Life

5 Questions to ask if your partner was offered a job far away

Life is all about change and growth. Sometimes change is easier to adapt to than others, and it is absolutely normal to feel a bit uneasy about big life changes. If your partner has been offered a great job opportunity, but it means you will need to move somewhere else, there are a number of questions you are going to raise before deciding to take the offer.

1. Will you need to give up your job?

Handing in your notice and starting a new job search in the city you will be moving to can be daunting. Depending on the job you have now, it may require a career change. There may be situations where you do not need to give up your current gig though, talk to your employer about working remotely first. If the city you would be moving to is still within fairly easy travel distance (e.g less than a day’s travel), it is worth looking at remote work with regular intervals at the office. For example, a week at the office every month or every other month.

There are also jobs that are entirely remote, where you work from home 100% of the time. You may have to switch jobs, or even careers, but perhaps that isn’t such a bad thing. Take it as an opportunity to explore and learn.

2. How does this affect friends and family?

Do you have any dependents? Not just kids, but elderly parents? Maybe you are very close with your siblings or have a strong group of friends you’d hate to part from. The world is ever more connected and staying in touch, and seeing each other frequently, is not that difficult anymore. Having said that, there are some potential limitations to consider if you are moving far away. If you have kids, that opens up the question around child care as well if your family has been close by and particularly helpful. On the other hand, a change like this will force you to build a new group of friends and contacts and in many ways expands your horizons too.

3. What is the cost of living like in the new city?

The new job seems amazing, and there may even be a substantial pay rise. Consider though whether the majority of the pay rise is going to be spent to cover higher living expenses. Earning $80k in South Dakota is going to go much further than $100k in New York. Housing is the biggest expense, as well as transportation, so have a look at housing prices in your soon to be new city. For transportation, factor in travel costs to come back and visit friends and family, if you are moving quite far from them.

4. What will you do if the move/job doesn’t work out?

Is there a probation period for the new job? What if your partner turns out not to like the job after all. It happens to the best of us, and it is something you can plan for. If there is a probation period, maybe you can stay in your current home town and use the time to job hunt while your partner gets settled in to their new role, and figure out if this is indeed a good long term move. This way you hedge your bets a little, and you have a bit more time before handing in your resignation.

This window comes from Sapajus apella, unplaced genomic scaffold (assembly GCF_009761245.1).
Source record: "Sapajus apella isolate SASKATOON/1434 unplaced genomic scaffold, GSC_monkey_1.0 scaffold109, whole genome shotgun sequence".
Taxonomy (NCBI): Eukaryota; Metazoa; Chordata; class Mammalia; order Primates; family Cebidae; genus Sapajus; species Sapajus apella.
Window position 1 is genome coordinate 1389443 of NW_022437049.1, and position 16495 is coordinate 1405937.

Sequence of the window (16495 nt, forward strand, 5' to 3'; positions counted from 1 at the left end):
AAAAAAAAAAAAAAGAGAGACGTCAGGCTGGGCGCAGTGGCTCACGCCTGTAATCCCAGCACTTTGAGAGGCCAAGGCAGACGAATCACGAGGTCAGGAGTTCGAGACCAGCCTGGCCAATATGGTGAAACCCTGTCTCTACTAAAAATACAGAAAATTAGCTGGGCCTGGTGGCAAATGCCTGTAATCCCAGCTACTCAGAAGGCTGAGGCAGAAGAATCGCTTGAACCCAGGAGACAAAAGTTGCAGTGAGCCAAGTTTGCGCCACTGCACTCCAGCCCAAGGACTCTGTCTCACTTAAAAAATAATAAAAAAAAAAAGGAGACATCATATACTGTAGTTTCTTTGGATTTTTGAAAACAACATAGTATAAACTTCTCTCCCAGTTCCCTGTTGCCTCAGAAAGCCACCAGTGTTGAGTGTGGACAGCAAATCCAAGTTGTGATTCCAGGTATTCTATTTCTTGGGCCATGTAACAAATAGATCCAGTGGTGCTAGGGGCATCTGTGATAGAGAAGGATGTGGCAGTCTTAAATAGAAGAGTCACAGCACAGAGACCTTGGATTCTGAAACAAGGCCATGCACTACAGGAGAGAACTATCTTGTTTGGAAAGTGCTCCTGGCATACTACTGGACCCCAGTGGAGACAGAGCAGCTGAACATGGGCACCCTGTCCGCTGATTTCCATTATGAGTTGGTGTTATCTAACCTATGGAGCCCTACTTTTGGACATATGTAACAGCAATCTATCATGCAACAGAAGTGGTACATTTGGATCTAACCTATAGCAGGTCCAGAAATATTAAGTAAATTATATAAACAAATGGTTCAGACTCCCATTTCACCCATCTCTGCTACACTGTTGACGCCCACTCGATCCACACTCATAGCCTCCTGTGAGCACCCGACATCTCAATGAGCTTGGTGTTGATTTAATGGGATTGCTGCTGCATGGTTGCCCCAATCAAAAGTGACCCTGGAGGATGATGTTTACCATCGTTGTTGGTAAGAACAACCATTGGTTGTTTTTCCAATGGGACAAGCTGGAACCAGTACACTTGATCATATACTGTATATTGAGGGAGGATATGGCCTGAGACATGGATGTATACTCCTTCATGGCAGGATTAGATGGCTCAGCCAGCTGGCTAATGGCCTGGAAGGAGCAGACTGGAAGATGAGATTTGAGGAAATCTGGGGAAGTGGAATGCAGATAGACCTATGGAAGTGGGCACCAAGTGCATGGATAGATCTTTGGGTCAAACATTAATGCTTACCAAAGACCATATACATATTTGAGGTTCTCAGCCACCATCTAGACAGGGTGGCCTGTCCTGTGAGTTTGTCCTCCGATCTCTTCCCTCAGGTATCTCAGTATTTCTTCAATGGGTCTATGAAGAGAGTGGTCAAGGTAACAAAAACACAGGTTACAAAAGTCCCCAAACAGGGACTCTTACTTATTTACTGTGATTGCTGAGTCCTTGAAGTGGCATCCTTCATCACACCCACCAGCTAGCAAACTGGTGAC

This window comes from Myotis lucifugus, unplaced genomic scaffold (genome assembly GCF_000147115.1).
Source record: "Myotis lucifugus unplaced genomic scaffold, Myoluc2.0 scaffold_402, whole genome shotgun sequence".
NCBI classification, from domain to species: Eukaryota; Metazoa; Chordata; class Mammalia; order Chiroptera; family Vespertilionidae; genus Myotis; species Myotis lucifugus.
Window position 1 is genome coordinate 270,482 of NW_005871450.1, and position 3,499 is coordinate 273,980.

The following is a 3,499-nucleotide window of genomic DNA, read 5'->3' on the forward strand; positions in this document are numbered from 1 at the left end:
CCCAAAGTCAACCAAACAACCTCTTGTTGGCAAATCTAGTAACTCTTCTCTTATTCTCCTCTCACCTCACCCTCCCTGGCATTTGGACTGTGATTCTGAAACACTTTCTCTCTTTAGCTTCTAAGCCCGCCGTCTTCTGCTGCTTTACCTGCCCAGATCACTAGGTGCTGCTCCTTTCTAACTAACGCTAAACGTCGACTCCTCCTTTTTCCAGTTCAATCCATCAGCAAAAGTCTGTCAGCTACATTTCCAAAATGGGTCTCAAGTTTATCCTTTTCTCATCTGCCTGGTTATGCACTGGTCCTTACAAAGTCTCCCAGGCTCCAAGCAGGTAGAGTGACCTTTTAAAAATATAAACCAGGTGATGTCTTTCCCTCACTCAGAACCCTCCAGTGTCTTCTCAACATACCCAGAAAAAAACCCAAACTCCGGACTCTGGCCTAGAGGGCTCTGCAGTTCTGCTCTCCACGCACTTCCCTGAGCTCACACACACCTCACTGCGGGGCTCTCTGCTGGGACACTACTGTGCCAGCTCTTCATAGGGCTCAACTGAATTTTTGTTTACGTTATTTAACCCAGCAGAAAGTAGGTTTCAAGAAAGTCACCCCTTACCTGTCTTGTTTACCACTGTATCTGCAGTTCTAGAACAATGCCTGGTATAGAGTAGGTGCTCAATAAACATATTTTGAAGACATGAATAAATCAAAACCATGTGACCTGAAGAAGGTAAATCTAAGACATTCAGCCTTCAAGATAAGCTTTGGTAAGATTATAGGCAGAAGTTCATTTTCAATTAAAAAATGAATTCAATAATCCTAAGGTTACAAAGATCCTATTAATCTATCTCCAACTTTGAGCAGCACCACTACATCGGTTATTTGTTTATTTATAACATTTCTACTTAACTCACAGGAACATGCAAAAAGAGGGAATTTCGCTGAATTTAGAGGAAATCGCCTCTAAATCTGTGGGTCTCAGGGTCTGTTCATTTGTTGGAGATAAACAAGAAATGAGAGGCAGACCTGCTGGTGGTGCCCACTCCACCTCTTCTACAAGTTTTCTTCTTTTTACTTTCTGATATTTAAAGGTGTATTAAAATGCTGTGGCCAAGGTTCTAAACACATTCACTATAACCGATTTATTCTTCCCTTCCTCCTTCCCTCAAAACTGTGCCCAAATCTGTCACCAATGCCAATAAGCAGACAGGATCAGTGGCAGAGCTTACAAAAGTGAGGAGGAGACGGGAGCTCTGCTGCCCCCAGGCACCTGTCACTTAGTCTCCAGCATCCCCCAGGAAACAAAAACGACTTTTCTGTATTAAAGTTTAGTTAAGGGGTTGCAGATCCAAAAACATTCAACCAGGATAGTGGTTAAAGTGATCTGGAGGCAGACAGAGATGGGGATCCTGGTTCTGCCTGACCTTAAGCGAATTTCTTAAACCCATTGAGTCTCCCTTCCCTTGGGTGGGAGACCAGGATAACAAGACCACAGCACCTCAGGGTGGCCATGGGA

5. Will this move make you both happy?

There is no point moving if one of you will be completely miserable. Be honest with yourself, and with your partner. Ultimately, your relationship should be worth more than any job. If the job is truly worth taking despite it being a real issue for you to cope with, then there must be an intermediate solution you can find together. I’ve known several couples who lived through a long distance marriage, and met up on weekends, or on as many weekends as they managed, as both were working on their careers and neither could move. It can be done, but it is easier if you have a defined timeframe in mind. For example, agreeing to living apart for part of the time for 6 months, or a year. Make an agreement with each other and stick to it. It will help keep you both as happy as possible in this transition phase! On the other hand, if you are neutral to moving, the impact is minimal, and it makes your partner very happy…then consider it! A new adventure awaits you, no matter what you choose.

Would you ever live apart from your partner if one of you had to move for work? I look forward to your thoughts in the comments! 

 

 

 

 

One Comment

  • Jenna

    I commented on the other post too, but yeah I wouldn’t move unless we can both move. just not an option. I don’t think it works, but I am biased too because I saw my parents split up in a long distance marriage. They had an end date but my dad cheated on my mom and that broke it. He said he was lonely, and didn’t plan on it but then ended up marrying the woman he cheated with. I won’t say everyone will be that way, but I rather not create a situation that makes soething like that more likely.

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